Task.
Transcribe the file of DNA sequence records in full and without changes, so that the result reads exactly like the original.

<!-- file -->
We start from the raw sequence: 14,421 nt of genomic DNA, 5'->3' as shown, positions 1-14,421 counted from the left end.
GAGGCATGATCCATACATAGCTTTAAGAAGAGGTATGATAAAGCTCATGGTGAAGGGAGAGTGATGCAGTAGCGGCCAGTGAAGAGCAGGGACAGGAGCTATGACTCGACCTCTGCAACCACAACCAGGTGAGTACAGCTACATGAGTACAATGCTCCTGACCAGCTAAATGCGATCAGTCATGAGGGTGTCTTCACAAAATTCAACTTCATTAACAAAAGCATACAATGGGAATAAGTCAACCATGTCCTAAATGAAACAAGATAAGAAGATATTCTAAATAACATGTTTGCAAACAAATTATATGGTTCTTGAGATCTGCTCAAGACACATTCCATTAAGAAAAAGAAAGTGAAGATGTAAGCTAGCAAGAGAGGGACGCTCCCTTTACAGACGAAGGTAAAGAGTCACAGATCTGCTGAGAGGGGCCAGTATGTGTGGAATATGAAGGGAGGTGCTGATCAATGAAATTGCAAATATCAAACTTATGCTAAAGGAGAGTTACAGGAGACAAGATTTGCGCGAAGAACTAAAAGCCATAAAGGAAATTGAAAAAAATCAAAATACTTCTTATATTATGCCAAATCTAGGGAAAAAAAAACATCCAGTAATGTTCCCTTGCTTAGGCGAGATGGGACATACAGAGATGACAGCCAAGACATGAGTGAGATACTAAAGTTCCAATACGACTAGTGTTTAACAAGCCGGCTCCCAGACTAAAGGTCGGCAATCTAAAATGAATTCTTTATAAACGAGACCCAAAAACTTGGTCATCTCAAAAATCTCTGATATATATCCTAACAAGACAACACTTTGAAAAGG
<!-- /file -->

We start from the raw sequence: 14,421 nt of genomic DNA, 5'->3' as shown, positions 1-14,421 counted from the left end.
GAGGCATGATCCATACATAGCTTTAAGAAGAGGTATGATAAAGCTCATGGTGAAGGGAGAGTGATGCAGTAGCGGCCAGTGAAGAGCAGGGACAGGAGCTATGACTCGACCTCTGCAACCACAACCAGGTGAGTACAGCTACATGAGTACAATGCTCCTGACCAGCTAAATGCGATCAGTCATGAGGGTGTCTTCACAAAATTCAACTTCATTAACAAAAGCATACAATGGGAATAAGTCAACCATGTCCTAAATGAAACAAGATAAGAAGATATTCTAAATAACATGTTTGCAAACAAATTATATGGTTCTTGAGATCTGCTCAAGACACATTCCATTAAGAAAAAGAAAGTGAAGATGTAAGCTAGCAAGAGAGGGACGCTCCCTTTACAGACGAAGGTAAAGAGTCACAGATCTGCTGAGAGGGGCCAGTATGTGTGGAATATGAAGGGAGGTGCTGATCAATGAAATTGCAAATATCAAACTTATGCTAAAGGAGAGTTACAGGAGACAAGATTTGCGCGAAGAACTAAAAGCCATAAAGGAAATTGAAAAAAATCAAAATACTTCTTATATTATGCCAAATCTAGGGAAAAAAAAACATCCAGTAATGTTCCCTTGCTTAGGCGAGATGGGACATACAGAGATGACAGCCAAGACATGAGTGAGATACTAAAGTTCCAATACGACTAGTGTTTAACAAGCCGGCTCCCAGACTAAAGGTCGGCAATCTAAAATGAATTCTTTATAAACGAGACCCAAAAACTTGGTCATCTCAAAAATCTCTGATATATATCCTAACAAGACAACACTTTGAAAAGG